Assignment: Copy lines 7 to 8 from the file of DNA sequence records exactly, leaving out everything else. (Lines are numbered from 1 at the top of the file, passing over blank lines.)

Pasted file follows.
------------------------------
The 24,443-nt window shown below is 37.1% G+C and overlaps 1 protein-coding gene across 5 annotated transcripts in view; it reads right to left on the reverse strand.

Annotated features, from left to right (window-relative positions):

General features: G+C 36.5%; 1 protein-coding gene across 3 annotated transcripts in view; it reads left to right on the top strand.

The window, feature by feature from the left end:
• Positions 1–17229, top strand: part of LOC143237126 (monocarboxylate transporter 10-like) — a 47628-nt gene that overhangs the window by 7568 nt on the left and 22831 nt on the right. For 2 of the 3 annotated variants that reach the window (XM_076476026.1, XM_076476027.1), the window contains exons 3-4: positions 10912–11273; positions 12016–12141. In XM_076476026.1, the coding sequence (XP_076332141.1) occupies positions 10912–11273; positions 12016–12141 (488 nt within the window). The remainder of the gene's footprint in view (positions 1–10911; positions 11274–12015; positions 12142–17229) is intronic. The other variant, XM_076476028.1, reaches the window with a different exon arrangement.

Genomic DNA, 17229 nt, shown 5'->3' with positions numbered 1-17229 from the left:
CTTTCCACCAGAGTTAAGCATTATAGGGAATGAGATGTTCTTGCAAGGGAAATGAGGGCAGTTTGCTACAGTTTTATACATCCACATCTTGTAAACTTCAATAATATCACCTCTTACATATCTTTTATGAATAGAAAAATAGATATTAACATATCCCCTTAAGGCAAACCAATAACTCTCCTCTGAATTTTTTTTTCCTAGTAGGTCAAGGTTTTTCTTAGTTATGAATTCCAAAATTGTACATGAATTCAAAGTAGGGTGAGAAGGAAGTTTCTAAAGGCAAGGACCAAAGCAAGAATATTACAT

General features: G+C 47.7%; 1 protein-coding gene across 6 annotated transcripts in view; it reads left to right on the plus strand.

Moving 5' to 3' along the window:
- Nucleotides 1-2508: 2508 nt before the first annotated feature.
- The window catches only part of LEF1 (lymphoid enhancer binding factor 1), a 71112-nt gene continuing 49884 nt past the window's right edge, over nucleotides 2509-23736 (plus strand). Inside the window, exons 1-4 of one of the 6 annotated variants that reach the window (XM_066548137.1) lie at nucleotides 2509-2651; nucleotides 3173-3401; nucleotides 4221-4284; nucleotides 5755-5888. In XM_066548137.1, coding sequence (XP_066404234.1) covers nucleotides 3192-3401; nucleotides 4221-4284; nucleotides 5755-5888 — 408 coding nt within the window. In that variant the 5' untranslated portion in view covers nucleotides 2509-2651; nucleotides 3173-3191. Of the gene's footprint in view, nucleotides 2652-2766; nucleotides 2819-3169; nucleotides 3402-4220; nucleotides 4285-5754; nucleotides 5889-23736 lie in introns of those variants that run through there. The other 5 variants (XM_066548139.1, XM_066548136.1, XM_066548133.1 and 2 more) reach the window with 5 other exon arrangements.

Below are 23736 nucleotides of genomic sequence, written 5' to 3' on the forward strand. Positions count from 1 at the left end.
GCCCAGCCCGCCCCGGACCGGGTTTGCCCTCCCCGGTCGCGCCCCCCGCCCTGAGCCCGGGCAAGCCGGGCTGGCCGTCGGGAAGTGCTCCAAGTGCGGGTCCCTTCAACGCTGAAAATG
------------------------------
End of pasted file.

CTTTCCACCAGAGTTAAGCATTATAGGGAATGAGATGTTCTTGCAAGGGAAATGAGGGCAGTTTGCTACAGTTTTATACATCCACATCTTGTAAACTTCAATAATATCACCTCTTACATATCTTTTATGAATAGAAAAATAGATATTAACATATCCCCTTAAGGCAAACCAATAACTCTCCTCTGAATTTTTTTTTCCTAGTAGGTCAAGGTTTTTCTTAGTTATGAATTCCAAAATTGTACATGAATTCAAAGTAGGGTGAGAAGGAAGTTTCTAAAGGCAAGGACCAAAGCAAGAATATTACAT

General features: G+C 47.7%; 1 protein-coding gene across 6 annotated transcripts in view; it reads left to right on the plus strand.